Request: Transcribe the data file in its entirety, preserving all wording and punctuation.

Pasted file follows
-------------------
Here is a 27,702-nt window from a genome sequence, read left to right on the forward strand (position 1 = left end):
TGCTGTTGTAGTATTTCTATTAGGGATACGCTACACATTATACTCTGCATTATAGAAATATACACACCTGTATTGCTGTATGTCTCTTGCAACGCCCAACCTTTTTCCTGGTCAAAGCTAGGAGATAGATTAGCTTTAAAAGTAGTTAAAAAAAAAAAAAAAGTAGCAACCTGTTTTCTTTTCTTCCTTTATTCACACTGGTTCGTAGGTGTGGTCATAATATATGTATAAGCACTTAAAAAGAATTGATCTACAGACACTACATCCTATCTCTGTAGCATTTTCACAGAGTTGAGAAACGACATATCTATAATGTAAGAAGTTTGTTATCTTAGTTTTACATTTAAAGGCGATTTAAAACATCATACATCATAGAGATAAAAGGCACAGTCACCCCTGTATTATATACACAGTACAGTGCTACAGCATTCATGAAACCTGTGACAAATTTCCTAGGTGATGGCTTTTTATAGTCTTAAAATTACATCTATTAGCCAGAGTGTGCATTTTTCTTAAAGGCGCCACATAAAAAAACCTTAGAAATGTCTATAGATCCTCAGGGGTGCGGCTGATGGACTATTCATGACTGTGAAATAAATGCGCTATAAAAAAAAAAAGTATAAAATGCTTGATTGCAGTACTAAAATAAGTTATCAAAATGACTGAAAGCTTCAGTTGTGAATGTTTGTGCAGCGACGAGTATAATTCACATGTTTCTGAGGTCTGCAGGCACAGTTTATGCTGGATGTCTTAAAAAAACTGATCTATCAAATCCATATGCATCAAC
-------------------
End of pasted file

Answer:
Here is a 27,702-nt window from a genome sequence, read left to right on the forward strand (position 1 = left end):
TGCTGTTGTAGTATTTCTATTAGGGATACGCTACACATTATACTCTGCATTATAGAAATATACACACCTGTATTGCTGTATGTCTCTTGCAACGCCCAACCTTTTTCCTGGTCAAAGCTAGGAGATAGATTAGCTTTAAAAGTAGTTAAAAAAAAAAAAAAAGTAGCAACCTGTTTTCTTTTCTTCCTTTATTCACACTGGTTCGTAGGTGTGGTCATAATATATGTATAAGCACTTAAAAAGAATTGATCTACAGACACTACATCCTATCTCTGTAGCATTTTCACAGAGTTGAGAAACGACATATCTATAATGTAAGAAGTTTGTTATCTTAGTTTTACATTTAAAGGCGATTTAAAACATCATACATCATAGAGATAAAAGGCACAGTCACCCCTGTATTATATACACAGTACAGTGCTACAGCATTCATGAAACCTGTGACAAATTTCCTAGGTGATGGCTTTTTATAGTCTTAAAATTACATCTATTAGCCAGAGTGTGCATTTTTCTTAAAGGCGCCACATAAAAAAACCTTAGAAATGTCTATAGATCCTCAGGGGTGCGGCTGATGGACTATTCATGACTGTGAAATAAATGCGCTATAAAAAAAAAAAGTATAAAATGCTTGATTGCAGTACTAAAATAAGTTATCAAAATGACTGAAAGCTTCAGTTGTGAATGTTTGTGCAGCGACGAGTATAATTCACATGTTTCTGAGGTCTGCAGGCACAGTTTATGCTGGATGTCTTAAAAAAACTGATCTATCAAATCCATATGCATCAAC